Spain’s IESE Business School at the University of Navarra, which is not a dependent clause we’ve typed on this blog before, has released its Cities in Motion Index — a report I can’t imagine most Philadelphians would be interested in unless Philadelphia was mentioned in it.
As luck should have it, Philadelphia was mentioned in it! And superficially, the results are good, at least for headline writers: The city seems to one of the world’s 20 “smartest,” as IESE calls them.
But let’s clarify. Not because we don’t want the compliment, but because it’s useful to see what our strengths and weaknesses are.
First of all, the pool from which the researchers drew was not ALL THE CITIES IN THE WORLD. Because that would make them very, very sad. There were 135 cities included in the survey, with a selection from each continent. As an example, the cities from North America were:
Ottawa – Galineau
To rank the 135 cities from 55 countries, the group gathered by IESE looked at 50 indicators along 10 dimensions. The larger categories give a sense of what’s meant by “smart”:
2. Public administration
3. Urban planning
6. Human capital
7. Mobility and transportation
8. International reputation
10. Social cohesion
The 50 factors are rather specific, and though there are a lot (50), it’s worth listing them (in a compressed version):
Time Required to Start a Business
Total Early Stage Entrepreneurial Activity
International flows of mobile students at the tertiary level
Population by Educational Attainment [Higher]
Population by Educational Attainment [Secondary]
Population by Educational Attainment [Primary]
Consumer Expenditure on Leisure and Recreation per capita
Strength of Legal Rights Index
Corruption Perceptions Index
Fixed broadband Internet Subscribers
Innovation Cities Index
Road Traffic Deaths per capita, by car
Logistics Performance Index: Overall
Logistics Performance Index: Trade
CO2 emissions (kt)
PM10 24 Hour Meanmicrograms per cubic meter
Improved water source, urban (% of urban population with access)
Environmental Performance Index
Consumer Expenditure on Housing per capita
￼￼￼￼Death ￼ ￼ ￼ ￼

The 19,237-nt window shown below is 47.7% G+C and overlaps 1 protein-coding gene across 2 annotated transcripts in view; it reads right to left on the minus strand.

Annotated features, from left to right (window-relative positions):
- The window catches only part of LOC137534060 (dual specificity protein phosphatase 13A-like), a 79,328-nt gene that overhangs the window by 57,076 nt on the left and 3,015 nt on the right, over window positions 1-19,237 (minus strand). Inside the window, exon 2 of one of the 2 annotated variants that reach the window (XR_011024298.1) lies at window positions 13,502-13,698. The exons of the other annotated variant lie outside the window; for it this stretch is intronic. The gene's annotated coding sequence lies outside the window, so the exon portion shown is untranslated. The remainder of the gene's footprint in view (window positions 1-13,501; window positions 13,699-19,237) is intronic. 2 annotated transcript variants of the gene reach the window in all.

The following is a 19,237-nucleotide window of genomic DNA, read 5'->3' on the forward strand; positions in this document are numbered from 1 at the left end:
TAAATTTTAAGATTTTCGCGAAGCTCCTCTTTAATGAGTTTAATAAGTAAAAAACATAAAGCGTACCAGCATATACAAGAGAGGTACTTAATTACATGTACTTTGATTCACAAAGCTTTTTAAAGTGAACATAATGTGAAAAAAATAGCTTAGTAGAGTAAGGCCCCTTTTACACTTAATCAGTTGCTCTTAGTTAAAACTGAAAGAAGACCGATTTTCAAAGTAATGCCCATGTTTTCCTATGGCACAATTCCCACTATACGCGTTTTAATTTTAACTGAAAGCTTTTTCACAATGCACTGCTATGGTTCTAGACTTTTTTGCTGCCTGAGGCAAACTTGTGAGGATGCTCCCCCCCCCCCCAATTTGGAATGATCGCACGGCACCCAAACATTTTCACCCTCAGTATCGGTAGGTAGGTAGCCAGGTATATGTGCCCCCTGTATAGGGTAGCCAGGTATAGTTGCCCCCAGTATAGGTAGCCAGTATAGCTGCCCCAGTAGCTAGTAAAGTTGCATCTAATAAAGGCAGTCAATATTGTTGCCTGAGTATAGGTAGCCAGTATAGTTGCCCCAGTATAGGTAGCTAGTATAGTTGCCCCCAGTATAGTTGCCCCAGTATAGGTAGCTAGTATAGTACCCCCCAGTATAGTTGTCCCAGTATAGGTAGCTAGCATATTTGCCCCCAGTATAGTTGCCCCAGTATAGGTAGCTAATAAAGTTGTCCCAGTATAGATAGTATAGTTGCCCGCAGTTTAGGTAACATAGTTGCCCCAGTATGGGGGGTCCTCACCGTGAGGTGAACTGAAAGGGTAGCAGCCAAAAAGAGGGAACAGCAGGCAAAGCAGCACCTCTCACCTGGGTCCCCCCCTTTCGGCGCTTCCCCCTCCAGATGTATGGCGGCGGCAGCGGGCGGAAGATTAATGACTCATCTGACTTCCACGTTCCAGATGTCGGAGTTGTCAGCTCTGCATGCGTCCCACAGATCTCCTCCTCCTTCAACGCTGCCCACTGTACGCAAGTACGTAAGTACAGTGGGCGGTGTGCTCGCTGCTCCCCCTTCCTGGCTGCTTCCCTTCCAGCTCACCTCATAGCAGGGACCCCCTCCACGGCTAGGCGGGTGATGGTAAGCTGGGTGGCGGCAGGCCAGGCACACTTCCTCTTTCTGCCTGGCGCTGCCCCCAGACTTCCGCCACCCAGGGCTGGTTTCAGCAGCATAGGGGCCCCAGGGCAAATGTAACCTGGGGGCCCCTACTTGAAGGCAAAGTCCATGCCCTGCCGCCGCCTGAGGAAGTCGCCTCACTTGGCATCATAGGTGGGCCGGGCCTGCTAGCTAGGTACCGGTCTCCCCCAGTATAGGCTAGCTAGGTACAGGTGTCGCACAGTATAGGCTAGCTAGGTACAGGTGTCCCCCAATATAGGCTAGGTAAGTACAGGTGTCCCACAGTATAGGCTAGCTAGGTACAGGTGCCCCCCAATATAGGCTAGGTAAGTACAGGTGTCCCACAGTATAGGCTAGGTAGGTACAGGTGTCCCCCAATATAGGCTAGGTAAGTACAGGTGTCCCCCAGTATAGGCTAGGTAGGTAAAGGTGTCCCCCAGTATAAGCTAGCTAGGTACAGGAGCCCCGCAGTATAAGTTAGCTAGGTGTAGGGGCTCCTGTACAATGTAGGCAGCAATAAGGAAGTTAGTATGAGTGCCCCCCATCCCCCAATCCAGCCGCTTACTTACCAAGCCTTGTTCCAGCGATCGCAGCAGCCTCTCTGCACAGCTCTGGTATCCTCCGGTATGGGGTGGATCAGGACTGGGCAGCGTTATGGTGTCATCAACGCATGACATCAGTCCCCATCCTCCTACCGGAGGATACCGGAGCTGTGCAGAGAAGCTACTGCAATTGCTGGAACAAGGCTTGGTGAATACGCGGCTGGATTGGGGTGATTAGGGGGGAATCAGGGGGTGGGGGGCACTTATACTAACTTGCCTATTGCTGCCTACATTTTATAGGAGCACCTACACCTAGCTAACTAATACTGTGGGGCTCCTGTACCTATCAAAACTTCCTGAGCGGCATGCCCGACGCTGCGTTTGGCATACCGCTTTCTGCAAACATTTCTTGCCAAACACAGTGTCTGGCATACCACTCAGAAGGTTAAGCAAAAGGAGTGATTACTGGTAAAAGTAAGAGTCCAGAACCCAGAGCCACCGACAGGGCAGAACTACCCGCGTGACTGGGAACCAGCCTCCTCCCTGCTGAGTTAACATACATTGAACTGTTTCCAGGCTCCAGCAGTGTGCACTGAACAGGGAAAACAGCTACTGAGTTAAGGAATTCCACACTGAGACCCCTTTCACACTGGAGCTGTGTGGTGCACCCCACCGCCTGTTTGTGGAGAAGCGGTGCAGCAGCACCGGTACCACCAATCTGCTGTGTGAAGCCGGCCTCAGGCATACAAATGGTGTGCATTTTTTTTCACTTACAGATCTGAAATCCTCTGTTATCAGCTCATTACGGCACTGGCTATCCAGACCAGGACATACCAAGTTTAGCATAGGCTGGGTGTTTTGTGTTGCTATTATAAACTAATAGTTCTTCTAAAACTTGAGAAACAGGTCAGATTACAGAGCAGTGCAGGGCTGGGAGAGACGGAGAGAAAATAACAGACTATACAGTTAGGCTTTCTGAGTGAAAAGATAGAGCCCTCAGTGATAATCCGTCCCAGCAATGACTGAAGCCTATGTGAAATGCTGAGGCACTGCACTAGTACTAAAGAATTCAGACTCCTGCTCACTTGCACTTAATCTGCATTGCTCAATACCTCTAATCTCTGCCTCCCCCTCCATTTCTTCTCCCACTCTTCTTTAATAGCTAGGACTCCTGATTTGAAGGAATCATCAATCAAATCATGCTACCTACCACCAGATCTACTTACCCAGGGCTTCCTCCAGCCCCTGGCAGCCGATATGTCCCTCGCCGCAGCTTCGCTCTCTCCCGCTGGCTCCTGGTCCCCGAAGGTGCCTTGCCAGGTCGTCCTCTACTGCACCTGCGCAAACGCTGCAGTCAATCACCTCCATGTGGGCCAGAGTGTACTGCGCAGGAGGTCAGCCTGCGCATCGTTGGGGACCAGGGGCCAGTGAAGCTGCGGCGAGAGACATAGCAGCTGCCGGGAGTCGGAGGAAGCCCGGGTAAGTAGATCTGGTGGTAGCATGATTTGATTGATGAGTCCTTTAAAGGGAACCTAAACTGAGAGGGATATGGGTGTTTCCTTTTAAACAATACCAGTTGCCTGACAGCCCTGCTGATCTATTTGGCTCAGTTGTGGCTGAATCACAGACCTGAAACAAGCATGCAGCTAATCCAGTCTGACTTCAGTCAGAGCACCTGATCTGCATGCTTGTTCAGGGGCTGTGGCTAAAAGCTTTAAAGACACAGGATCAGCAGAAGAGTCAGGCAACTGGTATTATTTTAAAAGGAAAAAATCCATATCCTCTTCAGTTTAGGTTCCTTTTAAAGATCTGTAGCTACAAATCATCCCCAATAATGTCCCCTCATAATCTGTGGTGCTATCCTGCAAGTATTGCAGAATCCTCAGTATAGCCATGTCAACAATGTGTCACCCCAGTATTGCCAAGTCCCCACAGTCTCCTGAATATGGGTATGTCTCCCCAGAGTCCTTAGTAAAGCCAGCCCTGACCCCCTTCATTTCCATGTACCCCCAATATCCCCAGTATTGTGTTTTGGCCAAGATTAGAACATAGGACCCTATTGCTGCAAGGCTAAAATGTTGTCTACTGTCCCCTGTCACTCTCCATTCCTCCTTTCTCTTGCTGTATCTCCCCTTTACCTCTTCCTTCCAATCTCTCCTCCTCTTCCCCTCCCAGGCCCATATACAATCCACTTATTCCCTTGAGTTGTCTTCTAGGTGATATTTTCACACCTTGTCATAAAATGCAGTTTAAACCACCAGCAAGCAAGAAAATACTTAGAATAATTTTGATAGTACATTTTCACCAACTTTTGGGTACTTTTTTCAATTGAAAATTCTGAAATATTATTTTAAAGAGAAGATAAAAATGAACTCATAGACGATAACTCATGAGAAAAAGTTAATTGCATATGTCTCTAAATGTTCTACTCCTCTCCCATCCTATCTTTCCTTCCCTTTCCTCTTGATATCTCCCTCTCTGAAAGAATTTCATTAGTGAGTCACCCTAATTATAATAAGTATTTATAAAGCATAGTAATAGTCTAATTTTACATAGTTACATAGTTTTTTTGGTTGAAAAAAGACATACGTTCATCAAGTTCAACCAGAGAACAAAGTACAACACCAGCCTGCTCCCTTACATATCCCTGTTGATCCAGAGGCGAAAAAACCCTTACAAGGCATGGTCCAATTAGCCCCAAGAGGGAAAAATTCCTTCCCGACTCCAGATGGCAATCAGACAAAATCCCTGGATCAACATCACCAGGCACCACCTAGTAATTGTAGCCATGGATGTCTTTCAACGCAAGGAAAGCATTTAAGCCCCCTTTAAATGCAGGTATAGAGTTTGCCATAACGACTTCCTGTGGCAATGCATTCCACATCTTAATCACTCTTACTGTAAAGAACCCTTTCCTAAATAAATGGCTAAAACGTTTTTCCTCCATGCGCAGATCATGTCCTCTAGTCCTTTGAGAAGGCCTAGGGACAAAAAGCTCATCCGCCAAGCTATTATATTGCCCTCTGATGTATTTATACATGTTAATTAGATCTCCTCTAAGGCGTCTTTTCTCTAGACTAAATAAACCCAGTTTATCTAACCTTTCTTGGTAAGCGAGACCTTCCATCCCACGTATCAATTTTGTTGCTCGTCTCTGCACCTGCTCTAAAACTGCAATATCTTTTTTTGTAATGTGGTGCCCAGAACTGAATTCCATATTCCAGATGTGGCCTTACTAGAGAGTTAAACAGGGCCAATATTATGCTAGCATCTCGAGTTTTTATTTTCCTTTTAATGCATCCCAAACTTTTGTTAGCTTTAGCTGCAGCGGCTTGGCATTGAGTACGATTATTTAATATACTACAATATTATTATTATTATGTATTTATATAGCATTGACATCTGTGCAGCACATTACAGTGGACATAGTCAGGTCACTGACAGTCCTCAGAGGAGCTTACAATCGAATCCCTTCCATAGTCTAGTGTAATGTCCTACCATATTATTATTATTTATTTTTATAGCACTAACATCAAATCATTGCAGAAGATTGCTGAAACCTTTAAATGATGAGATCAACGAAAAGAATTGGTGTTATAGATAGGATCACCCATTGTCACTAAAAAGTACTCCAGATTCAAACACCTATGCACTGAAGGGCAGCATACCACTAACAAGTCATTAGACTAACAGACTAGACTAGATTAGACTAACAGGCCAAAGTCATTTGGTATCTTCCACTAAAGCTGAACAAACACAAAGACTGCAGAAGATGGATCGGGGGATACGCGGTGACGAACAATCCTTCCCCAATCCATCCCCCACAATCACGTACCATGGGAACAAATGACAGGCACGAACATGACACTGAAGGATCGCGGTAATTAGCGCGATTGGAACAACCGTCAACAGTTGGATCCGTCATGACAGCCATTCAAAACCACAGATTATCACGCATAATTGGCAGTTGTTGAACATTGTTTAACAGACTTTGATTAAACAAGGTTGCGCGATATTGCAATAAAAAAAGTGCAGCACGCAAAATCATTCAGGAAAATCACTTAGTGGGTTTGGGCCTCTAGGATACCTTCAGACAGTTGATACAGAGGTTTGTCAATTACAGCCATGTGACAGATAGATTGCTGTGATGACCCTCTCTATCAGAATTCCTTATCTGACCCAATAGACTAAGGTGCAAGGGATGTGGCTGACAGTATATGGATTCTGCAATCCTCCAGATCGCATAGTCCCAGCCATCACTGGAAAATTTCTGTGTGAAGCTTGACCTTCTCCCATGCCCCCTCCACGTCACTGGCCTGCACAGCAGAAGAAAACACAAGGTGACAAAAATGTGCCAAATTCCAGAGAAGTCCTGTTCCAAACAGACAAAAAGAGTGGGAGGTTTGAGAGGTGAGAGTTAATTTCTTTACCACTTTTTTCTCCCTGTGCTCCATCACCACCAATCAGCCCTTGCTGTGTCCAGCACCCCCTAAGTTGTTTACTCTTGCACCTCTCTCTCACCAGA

International Tourist Arrivals
Numbers of Meetings
Improved sanitation facilities (% of population with access)
Occupants per Household
Total reserves per capita
Total tax rate (% of commercial profits)
Consumer Expenditure on Hotels and Catering per capita
Annual Disposable Income
Average Household Annual Income by Deciles
Consumer Expenditure on Education per capita
Consumer Expenditure on Health Goods and Medical Services per capita
Based on all of that, Philadelphia’s high ranking makes a little more sense. Naturally, we’re not going to best Northern Europe or Tokyo in anything, but you can see where we’d excel beyond cities in South America, Africa, China, and the Dominican Republic in terms of a number of these indicators. Say what you will about the U.S.: within a global context, we have excellent access to quality water. Also, I sort of think that Philadelphia must score low on the “Numbers of Meetings” indicator. We just don’t put up with that.
There’s one thing the report says that I feel is so worth mentioning — especially during a week with so much news from the tourism office (details to come) — that I translated it myself:
Cities don’t always deserve the reputations they have. A comparative study of the city’s ranking on the ICIM and the public perception of that city [on the IR, a different index] suggests that some cities must find a way to communicate their strengths more effectively. On the other hand, there are some cities that enjoy a better reputation than their ranking on the ICM would suggest (such as Florence, which is ranked 57th on the ICIM but 6th on the IR).
God only knows where Philly ranks on the IR, but if the ICIM is anything to go by, we have a number of strengths to communicate to the world — in particular, governance, urban planning, human capital, and economy. Our greatest weaknesses? Public administration and social cohesion.